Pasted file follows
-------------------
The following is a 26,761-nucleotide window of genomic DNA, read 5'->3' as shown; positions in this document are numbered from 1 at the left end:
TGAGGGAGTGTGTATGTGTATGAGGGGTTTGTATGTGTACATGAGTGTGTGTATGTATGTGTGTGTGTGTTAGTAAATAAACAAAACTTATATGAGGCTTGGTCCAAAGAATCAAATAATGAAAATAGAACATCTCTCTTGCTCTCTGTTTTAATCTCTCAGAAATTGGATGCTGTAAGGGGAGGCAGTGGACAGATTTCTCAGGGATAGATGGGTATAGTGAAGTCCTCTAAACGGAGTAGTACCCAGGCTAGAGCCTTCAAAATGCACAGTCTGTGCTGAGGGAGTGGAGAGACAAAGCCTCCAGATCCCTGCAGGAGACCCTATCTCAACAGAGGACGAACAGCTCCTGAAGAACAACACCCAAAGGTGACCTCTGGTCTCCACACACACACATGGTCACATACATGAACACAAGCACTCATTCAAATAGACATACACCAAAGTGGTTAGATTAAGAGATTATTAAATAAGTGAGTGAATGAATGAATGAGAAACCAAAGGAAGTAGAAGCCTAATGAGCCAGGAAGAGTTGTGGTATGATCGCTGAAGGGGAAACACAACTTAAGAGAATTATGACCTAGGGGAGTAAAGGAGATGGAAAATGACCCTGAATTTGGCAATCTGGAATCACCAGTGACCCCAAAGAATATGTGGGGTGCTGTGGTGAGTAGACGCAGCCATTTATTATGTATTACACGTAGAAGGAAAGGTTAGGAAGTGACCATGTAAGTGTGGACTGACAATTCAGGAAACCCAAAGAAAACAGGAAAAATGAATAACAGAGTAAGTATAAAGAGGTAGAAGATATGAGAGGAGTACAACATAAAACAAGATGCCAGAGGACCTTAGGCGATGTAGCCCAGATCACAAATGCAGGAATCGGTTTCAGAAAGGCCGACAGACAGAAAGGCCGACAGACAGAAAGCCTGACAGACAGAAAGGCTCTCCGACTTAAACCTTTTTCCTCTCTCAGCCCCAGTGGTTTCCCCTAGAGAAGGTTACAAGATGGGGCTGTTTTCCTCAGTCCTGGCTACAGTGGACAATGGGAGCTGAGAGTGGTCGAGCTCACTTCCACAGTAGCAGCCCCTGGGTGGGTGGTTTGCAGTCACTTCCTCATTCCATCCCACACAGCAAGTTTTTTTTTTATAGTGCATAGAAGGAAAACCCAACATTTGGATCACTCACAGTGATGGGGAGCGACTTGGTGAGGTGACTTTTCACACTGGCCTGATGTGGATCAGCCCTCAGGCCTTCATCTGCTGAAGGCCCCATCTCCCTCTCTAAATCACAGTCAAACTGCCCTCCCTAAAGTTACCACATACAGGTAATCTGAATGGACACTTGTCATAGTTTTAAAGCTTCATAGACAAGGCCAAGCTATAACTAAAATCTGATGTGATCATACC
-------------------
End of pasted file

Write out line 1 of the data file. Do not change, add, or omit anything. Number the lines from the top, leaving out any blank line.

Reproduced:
The following is a 26,761-nucleotide window of genomic DNA, read 5'->3' as shown; positions in this document are numbered from 1 at the left end: